Hansen Medical Inc. (NASDAQ:HNSN) manufactures catheter based medical robots. It is effectively still a startup company, since it typically loses money each quarter. When it has shown a profit is has been from licensing its technology, not from robot sales. However, this is a well-understood business model. Research and development has to be done upfront. The FDA and other national medical agencies must approve each application of the technology. At the moment one application, electrophysiological exploration, is approved both in the U.S. and Europe. Two other applications have been approved in Europe, but have not yet produced revenue.
The difficulty of guessing the future value of this technology is why (along with overall market volatility) the stock price of Hansen has been all over the map this year. The fifty-two week high was $5.28, the fifty-two week low was $1.24, and the stock was up $0.15 today to close at $2.37. If Hansen continues to burn through its cash, $1.24 might be generous. If it starts selling significantly more surgical robots at a good profit margin, $5.28 will seem like nothing two or three years out.
I expected Hansen to trade higher after the new peripheral vascular surgical system, Magellan, was approved in Europe back in Q3. I expected it would take time to ramp up sales since these robots are big ticket items. The November 2, 2011 analyst call about Q3 results, however, tempered my short term hopes. The first working Magellan had been installed in St. Mary's Hospital in London, but Hansen wanted to take things slowly. One might hope their salespeople would have ten or more sales lined up for Q4, but instead they wanted to do a number of actual surgeries at St. Mary's and study the results.
Based on earlier trials they expect good results, but more data would not only help to drive sales. Experience is something that can be shared. Getting the surgeon's experiences at St. Mary's should help future surgeons and the Hansen employees who train them. That means better outcomes for patients and a better argument for the value of robotic vascular surgery.
Investors, of course, want their results this quarter, not sometime in the vague future.
If Hansen continues to move cautiously it may be a couple of quarters into 2012 before we see significant sales of the new Magellan system. Also Hansen, after an earlier accounting practices muck-up, now only recognizes revenue when doctors are trained and successfully operating a system. So the ramp will probably be in deferred revenue before it hits the actual revenue line.
Nor are the current Sensei robots for electrophysiology likely to come to the rescue. Only two systems were shipped in Q3, although revenue was recognized on five systems. Hansen lost $10.1 million in the quarter on revenue of $5.4 million.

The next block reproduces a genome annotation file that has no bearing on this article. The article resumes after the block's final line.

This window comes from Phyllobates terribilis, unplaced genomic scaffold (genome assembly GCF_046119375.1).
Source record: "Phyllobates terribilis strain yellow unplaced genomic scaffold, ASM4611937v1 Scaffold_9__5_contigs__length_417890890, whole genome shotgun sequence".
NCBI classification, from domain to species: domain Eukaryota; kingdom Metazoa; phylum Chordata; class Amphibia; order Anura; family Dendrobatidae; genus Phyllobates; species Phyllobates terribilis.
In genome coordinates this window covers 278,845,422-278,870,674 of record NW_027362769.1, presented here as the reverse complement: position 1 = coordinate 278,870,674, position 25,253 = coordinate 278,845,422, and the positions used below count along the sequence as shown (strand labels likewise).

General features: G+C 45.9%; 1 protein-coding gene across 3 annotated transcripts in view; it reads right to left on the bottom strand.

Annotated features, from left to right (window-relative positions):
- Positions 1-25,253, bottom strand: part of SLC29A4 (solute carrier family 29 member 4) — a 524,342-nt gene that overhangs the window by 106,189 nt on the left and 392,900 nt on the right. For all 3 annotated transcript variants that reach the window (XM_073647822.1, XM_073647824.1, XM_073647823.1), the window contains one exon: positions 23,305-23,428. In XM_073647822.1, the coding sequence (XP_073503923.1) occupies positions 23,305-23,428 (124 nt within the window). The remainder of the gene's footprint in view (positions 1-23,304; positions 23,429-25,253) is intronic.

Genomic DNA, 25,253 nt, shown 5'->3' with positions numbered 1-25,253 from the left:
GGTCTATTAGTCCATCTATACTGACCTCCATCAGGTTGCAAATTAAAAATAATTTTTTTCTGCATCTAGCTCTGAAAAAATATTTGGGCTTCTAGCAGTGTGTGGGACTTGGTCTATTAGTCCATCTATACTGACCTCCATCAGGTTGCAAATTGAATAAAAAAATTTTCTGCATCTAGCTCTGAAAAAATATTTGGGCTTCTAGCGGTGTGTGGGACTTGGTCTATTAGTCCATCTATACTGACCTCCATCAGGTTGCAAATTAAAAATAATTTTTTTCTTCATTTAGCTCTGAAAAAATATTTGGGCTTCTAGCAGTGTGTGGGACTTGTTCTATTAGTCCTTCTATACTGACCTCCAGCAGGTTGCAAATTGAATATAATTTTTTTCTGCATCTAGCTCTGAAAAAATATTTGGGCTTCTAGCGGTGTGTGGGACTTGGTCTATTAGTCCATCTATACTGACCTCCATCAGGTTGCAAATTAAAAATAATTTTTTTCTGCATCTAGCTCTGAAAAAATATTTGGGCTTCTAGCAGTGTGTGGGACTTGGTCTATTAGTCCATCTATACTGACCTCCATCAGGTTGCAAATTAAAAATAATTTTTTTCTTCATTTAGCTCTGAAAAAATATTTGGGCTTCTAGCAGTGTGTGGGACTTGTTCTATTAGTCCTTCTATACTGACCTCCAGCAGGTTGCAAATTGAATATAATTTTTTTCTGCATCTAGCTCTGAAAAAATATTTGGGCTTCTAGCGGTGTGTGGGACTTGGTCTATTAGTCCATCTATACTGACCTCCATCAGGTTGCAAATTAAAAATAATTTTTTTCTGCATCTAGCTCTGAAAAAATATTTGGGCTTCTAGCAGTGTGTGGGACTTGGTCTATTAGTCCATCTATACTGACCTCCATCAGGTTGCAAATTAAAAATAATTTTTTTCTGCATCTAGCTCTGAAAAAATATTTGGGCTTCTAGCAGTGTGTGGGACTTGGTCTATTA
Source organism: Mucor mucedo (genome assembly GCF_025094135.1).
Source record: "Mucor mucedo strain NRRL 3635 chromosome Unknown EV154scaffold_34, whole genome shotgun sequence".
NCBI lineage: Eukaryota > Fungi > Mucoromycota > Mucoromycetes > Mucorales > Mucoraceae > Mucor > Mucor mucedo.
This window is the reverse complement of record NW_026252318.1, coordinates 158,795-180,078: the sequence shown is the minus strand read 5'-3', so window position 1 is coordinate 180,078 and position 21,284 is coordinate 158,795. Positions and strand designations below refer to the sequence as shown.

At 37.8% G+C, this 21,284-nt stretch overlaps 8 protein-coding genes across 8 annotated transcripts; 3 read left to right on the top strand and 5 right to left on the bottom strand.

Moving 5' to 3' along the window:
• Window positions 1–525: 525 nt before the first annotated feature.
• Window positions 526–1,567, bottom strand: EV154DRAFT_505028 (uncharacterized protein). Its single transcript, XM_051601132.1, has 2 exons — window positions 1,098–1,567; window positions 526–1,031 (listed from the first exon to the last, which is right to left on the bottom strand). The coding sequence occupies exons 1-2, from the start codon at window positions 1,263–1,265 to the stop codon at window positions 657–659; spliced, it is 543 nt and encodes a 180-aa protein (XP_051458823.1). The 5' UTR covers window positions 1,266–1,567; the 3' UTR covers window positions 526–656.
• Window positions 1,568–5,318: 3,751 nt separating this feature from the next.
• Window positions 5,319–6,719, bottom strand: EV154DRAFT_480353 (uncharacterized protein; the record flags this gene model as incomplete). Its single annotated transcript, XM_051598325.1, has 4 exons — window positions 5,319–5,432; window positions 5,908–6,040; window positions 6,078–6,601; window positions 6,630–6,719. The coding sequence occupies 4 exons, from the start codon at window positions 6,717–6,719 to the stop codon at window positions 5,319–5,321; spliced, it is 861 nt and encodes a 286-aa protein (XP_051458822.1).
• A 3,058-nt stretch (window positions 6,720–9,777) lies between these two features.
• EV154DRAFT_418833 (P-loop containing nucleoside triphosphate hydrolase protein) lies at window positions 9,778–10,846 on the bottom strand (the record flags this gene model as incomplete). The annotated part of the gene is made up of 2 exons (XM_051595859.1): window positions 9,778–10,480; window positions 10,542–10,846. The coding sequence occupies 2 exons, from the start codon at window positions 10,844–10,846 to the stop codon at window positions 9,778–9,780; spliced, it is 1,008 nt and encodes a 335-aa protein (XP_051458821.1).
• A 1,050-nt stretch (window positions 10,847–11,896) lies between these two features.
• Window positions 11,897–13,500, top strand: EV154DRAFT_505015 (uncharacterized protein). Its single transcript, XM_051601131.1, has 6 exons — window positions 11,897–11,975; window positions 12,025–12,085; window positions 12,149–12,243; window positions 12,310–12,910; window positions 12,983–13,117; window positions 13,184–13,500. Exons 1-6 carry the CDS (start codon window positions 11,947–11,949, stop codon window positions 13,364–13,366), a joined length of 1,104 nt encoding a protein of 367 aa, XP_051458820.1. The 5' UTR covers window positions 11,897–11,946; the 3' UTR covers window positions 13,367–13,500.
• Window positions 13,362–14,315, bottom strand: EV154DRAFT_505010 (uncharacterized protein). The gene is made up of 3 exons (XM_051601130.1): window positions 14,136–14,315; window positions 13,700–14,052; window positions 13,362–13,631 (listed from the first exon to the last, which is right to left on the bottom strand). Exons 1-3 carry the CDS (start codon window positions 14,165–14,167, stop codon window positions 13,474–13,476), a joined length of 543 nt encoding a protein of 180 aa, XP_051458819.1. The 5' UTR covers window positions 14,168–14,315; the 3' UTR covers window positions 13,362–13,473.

Management seems confident that the new Magellan system will turn the company around. Hansen ended the quarter with $26 million in cash and just $3.6 million in debt. Answering an analyst question about running out of cash, management said they would get another $3 million from their licensing agreement with Philips. That should get Hansen through Q2, the commercial launch in Europe, and FDA approval for Magellan in the U.S. They are considering strategic financing similar to the Philips financing as well as debt or equity financing. They said they were confident of their ability to raise capital. A few days later they raised $10 million selling stock to existing investors.
Market capitalization ended today at $130 million. While that sounds high for a company with a $22 million annual revenue run rate and a history of losses, I know I am not the only person who thinks the future value of this technology is much higher. Earlier this year Philips paid $29 million for non-exclusive rights to use one of Hansen's technologies.
Start up costs for surgical robotics are high, but we are reaching a point when Magellan sales should start pointing us in the right direction. Buying in now has its risks, but so does waiting until later in 2012 when buying in is likely to be much more costly. The price can be very volatile because this tends to be traded in large blocks by aggressive traders.
I have owned Hansen Medical stock since July of 2009, after starting posting Hansen analyst call summaries in February of 2009.
Disclaimer: I am long HNSN. I will not trade in the stock for 1 week following this post.